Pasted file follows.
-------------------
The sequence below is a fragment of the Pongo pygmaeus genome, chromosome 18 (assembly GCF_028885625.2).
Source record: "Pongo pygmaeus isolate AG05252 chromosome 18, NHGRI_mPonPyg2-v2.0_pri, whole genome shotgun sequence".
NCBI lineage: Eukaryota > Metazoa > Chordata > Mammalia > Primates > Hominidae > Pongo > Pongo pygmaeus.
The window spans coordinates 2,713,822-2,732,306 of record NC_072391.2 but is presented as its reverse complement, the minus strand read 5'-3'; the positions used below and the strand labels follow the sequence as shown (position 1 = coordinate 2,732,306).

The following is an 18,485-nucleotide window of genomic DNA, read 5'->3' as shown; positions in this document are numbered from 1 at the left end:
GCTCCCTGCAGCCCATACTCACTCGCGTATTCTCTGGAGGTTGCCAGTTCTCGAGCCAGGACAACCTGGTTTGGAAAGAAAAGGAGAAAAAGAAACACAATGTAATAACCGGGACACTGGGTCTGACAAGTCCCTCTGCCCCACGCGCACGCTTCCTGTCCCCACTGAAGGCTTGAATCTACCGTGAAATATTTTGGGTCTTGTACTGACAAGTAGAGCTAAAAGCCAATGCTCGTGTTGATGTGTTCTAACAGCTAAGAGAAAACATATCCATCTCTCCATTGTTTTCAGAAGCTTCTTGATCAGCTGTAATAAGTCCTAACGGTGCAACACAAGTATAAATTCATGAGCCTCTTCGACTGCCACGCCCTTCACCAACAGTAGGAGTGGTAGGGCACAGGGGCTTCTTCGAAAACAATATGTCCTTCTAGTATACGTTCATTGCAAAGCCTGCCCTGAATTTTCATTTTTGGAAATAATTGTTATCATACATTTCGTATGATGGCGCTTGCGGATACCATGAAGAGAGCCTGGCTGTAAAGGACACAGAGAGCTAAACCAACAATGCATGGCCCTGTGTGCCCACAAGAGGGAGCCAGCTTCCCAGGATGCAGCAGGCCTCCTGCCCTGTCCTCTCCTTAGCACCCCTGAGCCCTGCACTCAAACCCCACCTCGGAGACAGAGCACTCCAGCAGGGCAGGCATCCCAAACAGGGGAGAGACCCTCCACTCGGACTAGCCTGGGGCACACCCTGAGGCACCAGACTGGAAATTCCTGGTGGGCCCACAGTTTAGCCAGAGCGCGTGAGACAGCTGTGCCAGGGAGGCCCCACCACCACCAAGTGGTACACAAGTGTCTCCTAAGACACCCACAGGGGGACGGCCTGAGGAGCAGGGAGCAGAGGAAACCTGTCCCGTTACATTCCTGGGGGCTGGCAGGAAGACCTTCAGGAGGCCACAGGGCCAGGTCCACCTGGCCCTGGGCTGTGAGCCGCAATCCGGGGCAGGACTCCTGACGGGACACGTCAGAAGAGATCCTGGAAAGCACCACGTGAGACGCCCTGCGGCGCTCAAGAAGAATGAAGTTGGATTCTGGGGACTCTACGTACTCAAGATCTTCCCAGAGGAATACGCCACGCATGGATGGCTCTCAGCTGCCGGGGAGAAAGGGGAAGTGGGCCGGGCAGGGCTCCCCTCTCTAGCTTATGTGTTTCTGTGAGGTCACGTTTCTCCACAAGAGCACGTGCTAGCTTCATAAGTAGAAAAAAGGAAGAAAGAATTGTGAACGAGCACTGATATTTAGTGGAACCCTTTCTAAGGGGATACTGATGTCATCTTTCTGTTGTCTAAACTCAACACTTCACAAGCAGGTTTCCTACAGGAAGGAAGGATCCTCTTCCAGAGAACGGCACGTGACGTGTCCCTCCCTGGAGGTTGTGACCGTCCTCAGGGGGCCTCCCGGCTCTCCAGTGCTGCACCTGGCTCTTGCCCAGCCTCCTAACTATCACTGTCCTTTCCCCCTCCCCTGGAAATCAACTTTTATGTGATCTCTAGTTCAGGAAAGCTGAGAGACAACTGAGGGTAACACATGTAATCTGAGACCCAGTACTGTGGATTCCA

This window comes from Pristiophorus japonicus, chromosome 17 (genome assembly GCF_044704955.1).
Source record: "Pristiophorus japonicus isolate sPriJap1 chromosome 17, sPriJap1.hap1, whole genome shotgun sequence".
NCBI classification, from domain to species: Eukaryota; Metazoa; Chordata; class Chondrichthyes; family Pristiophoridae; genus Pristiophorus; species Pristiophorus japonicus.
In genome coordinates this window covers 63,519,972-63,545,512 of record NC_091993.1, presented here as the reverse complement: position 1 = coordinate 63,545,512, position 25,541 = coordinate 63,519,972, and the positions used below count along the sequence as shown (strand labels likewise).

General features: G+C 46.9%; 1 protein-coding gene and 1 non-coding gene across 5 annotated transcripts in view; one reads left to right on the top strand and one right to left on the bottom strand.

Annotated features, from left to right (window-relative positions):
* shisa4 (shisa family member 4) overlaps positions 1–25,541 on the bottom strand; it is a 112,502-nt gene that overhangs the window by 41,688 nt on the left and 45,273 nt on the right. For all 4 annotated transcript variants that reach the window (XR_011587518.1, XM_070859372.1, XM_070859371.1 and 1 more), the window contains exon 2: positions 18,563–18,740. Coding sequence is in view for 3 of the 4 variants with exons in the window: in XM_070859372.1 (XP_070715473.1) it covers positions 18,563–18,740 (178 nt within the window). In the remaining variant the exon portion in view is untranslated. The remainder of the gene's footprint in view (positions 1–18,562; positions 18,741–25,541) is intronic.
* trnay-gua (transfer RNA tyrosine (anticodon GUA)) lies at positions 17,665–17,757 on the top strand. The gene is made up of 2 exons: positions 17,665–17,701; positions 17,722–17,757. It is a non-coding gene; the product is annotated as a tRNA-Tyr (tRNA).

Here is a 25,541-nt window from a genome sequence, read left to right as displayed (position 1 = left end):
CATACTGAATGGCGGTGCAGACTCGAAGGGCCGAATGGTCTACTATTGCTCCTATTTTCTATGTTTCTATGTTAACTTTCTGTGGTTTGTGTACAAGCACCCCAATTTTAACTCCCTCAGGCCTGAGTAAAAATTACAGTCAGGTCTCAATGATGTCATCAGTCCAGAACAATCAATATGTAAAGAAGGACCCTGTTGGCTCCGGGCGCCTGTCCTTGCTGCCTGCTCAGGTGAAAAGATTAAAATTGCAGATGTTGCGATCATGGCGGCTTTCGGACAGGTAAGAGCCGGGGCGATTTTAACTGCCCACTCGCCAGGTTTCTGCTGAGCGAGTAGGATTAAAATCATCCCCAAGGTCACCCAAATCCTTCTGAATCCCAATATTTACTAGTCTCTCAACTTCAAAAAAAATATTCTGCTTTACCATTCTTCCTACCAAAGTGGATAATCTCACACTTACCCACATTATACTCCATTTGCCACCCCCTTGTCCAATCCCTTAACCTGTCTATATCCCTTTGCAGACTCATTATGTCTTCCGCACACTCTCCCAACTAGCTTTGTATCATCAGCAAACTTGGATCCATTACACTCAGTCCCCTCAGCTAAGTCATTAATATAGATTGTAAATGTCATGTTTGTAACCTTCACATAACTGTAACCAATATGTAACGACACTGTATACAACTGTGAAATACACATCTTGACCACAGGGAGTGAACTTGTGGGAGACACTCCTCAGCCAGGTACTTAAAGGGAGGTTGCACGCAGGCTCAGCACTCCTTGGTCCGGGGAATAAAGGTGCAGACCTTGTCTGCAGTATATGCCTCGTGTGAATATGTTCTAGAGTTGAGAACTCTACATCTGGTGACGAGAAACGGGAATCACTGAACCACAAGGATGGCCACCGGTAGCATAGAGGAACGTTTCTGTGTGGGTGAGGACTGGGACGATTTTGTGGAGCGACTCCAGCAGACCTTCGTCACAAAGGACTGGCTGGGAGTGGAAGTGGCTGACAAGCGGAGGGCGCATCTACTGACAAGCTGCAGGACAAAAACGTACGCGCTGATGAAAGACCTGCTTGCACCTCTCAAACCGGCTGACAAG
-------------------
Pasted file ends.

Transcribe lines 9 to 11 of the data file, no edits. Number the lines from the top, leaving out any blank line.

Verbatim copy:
NCBI classification, from domain to species: Eukaryota; Metazoa; Chordata; class Chondrichthyes; family Pristiophoridae; genus Pristiophorus; species Pristiophorus japonicus.
In genome coordinates this window covers 63,519,972-63,545,512 of record NC_091993.1, presented here as the reverse complement: position 1 = coordinate 63,545,512, position 25,541 = coordinate 63,519,972, and the positions used below count along the sequence as shown (strand labels likewise).

General features: G+C 46.9%; 1 protein-coding gene and 1 non-coding gene across 5 annotated transcripts in view; one reads left to right on the top strand and one right to left on the bottom strand.